What about mental health related reasons?
You know, when they diagnosed my son with a milk allergy, I didn’t complain about whether his father or I had it, or whether my son had enough mother’s milk. In my soul I was sure about one thing: my son was not stable.
He went through parental divorce, his parents’ new relationships, he was not doing well at school and he didn’t really have any friends. So I was asking myself what the allergy was all about.
We worked on it, we stabilized his family on both sides and today his allergy is gone.
The body protects itself against something. It is a reaction of the mind through the body. That’s what I believe allergy is all about!
I have asthma and a hell of an amount of allergies of plants (grass, trees and flowers). When they all came out, I lived in an unpleasant environment. My parents did not know how to love each other and they were arguing every day. As a teenager I could not change my parents’ relationship, but I could change my attitude towards it. So a year after I changed my way of thinking and began to trust myself, I never ever had another serious choking attack. Check my arcticle: how to fight allergy mentaly. I still have asthma, and with some activities (like cutting grass ;-)) it sometimes flares up but it’s very mild.
Now you say: What about my son? He is only three years old and he’s already allergic to tomatoes. I’m not saying that my theory works every time, nor am I saying that an allergy can be turned around every time. However, we are responsible for the health of our children, so you need to be sure that the environment your little ones are growing up in is good and safe, so that the mind doesn’t have to send messages through the body. Make sure, that there are no physical objects which could create an allergy – like three cats living with you in 30 m2 apartment – and most of all that your children can enjoy a balanced family life.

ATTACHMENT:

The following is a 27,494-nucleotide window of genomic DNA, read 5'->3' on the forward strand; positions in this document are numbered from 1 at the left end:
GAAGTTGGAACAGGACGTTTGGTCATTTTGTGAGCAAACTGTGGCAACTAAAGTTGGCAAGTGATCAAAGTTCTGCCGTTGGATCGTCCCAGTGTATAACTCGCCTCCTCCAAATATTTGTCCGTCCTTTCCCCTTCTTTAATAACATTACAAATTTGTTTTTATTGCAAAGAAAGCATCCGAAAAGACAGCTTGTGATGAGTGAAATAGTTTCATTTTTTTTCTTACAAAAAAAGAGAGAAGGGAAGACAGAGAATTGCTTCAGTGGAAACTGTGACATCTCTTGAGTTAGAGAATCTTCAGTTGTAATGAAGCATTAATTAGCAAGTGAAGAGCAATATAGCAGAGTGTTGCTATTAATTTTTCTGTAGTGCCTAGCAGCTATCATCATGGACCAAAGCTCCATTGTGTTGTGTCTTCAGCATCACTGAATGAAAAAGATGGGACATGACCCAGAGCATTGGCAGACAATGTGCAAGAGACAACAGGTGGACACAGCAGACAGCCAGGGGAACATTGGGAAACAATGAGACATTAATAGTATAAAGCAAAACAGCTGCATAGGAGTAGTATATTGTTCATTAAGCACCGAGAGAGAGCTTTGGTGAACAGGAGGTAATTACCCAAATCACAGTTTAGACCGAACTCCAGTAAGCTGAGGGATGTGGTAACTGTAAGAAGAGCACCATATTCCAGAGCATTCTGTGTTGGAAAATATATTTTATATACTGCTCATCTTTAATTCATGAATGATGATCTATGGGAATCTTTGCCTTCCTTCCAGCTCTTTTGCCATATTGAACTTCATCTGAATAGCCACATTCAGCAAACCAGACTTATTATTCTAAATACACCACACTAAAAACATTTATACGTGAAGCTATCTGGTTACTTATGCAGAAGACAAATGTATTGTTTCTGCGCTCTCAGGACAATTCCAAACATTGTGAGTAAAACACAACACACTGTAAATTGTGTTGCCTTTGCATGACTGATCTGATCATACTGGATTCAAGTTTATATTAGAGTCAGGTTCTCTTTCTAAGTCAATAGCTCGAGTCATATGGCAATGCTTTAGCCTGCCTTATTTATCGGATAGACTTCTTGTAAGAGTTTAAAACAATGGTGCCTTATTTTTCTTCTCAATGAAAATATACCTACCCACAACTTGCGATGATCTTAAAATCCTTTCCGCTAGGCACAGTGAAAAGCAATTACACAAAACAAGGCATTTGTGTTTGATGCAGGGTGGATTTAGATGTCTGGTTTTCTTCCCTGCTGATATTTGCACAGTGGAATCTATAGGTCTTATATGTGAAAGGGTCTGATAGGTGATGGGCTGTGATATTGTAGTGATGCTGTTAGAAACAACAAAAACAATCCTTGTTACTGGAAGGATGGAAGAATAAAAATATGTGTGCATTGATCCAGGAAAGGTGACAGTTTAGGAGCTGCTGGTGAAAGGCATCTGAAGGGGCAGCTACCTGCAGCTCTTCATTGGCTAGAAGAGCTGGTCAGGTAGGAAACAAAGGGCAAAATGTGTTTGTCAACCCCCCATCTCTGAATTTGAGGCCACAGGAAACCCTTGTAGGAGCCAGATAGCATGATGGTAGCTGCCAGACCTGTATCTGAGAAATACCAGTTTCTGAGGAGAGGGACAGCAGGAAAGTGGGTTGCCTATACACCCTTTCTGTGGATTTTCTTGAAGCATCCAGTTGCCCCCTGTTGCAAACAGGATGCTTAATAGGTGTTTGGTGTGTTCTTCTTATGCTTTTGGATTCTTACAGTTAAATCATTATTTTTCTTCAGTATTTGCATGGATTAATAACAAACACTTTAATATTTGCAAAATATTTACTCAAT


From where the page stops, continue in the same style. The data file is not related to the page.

What if you are an adult with a milk or gluten allergy? Well it is true… You can still work on your mental health and I am convinced you can find quite a lot of help in the BALANCE part of my blog. But if the allergy does not go away, how should you arrange your family diet? Let’s talk about a bit more about GLUTEN ALLERGY.
Nutrition strategies for gluten allergic family members
I will share two different solutions with you. They are not black and white, and you will realize that with time you will use both of them. I favour the third as the best one as it is all about mental balance and getting rid of allergies. Especially with food allergies you should maybe consider whether your body actually needs those particular foods in the first place.
Using gluten-free products
A new industry has been born on gluten and milk allergies. Great, isn’t it? In certain countries like the US or the UK replacing normal ingredients with gluten-free ones, but in many European countries we still suffer. I do love the Italians who have their own gluten-free pasta.